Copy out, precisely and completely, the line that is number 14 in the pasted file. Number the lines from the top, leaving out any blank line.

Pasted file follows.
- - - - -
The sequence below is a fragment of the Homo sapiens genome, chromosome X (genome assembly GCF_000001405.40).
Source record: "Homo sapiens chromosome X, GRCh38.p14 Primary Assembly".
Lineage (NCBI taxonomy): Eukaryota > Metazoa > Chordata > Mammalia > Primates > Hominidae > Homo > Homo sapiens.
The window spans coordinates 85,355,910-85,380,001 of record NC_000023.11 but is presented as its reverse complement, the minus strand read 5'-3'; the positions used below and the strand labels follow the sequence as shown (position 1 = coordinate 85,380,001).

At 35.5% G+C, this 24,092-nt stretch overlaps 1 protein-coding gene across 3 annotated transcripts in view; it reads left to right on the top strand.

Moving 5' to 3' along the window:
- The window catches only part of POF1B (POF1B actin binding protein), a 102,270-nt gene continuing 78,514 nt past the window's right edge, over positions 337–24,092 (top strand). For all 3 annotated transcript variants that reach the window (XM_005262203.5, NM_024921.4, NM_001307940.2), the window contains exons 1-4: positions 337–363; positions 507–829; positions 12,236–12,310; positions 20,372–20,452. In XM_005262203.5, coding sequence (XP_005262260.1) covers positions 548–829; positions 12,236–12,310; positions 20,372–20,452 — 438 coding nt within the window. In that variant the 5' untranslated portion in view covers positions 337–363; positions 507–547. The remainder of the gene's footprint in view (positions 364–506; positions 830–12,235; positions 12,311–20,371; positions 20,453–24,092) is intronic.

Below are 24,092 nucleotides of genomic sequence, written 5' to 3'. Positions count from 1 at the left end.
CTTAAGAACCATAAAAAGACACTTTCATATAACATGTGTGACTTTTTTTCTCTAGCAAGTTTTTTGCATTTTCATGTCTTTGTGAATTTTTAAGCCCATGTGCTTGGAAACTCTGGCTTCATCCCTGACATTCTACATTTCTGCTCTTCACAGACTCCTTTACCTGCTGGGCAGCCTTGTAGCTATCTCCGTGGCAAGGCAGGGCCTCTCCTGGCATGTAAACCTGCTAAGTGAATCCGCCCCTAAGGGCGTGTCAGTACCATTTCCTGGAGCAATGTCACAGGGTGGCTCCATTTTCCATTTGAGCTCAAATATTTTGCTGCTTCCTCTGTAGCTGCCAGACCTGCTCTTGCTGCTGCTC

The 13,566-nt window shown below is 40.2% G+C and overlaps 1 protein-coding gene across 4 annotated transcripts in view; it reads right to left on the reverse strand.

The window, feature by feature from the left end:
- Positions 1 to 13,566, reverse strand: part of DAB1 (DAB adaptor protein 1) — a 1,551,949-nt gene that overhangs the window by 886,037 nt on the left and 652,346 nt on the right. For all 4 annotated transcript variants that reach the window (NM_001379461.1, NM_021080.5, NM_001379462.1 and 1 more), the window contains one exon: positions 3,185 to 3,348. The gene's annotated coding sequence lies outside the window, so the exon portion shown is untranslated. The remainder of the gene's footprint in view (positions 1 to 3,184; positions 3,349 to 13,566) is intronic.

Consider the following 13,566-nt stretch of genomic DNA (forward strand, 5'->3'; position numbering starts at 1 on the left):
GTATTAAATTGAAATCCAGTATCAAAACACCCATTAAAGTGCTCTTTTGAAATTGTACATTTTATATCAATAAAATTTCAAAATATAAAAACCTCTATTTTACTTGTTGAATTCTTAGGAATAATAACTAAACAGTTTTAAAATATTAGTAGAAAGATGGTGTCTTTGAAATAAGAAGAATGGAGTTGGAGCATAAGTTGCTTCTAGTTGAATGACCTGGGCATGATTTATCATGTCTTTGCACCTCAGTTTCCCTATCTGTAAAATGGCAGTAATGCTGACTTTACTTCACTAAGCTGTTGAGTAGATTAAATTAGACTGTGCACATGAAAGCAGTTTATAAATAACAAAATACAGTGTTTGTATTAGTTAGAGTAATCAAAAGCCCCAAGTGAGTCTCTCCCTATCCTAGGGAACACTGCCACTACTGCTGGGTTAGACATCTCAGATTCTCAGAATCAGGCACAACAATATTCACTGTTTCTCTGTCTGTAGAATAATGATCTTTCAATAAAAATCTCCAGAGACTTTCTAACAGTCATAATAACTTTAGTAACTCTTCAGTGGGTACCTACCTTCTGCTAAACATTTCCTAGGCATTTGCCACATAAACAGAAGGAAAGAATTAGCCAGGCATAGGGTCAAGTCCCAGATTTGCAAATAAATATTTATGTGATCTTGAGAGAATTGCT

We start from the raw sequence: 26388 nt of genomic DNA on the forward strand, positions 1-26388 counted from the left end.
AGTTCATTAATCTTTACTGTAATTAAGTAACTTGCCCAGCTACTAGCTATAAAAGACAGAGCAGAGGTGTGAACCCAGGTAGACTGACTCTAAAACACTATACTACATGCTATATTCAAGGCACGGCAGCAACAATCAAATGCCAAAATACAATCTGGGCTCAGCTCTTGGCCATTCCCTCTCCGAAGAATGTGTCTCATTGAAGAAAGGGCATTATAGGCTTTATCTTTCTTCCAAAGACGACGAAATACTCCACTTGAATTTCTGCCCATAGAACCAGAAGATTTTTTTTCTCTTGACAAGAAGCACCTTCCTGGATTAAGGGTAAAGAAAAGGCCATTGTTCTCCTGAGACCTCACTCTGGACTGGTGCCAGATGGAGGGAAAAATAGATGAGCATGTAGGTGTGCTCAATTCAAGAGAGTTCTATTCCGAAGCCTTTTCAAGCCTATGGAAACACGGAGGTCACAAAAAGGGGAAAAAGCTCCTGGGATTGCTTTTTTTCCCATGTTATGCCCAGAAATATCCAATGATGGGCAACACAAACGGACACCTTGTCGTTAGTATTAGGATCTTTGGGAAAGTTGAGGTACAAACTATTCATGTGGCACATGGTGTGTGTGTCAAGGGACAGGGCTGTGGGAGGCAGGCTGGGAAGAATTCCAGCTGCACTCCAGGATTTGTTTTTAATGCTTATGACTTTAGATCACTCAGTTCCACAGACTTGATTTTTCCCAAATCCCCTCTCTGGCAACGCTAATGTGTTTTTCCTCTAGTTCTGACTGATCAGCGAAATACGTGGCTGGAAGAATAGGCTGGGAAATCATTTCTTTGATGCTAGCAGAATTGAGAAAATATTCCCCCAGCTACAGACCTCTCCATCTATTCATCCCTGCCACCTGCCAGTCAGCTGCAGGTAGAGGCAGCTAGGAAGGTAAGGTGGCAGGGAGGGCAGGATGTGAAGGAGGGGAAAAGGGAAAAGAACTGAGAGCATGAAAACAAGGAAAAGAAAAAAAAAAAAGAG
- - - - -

GTATTAAATTGAAATCCAGTATCAAAACACCCATTAAAGTGCTCTTTTGAAATTGTACATTTTATATCAATAAAATTTCAAAATATAAAAACCTCTATTTTACTTGTTGAATTCTTAGGAATAATAACTAAACAGTTTTAAAATATTAGTAGAAAGATGGTGTCTTTGAAATAAGAAGAATGGAGTTGGAGCATAAGTTGCTTCTAGTTGAATGACCTGGGCATGATTTATCATGTCTTTGCACCTCAGTTTCCCTATCTGTAAAATGGCAGTAATGCTGACTTTACTTCACTAAGCTGTTGAGTAGATTAAATTAGACTGTGCACATGAAAGCAGTTTATAAATAACAAAATACAGTGTTTGTATTAGTTAGAGTAATCAAAAGCCCCAAGTGAGTCTCTCCCTATCCTAGGGAACACTGCCACTACTGCTGGGTTAGACATCTCAGATTCTCAGAATCAGGCACAACAATATTCACTGTTTCTCTGTCTGTAGAATAATGATCTTTCAATAAAAATCTCCAGAGACTTTCTAACAGTCATAATAACTTTAGTAACTCTTCAGTGGGTACCTACCTTCTGCTAAACATTTCCTAGGCATTTGCCACATAAACAGAAGGAAAGAATTAGCCAGGCATAGGGTCAAGTCCCAGATTTGCAAATAAATATTTATGTGATCTTGAGAGAATTGCT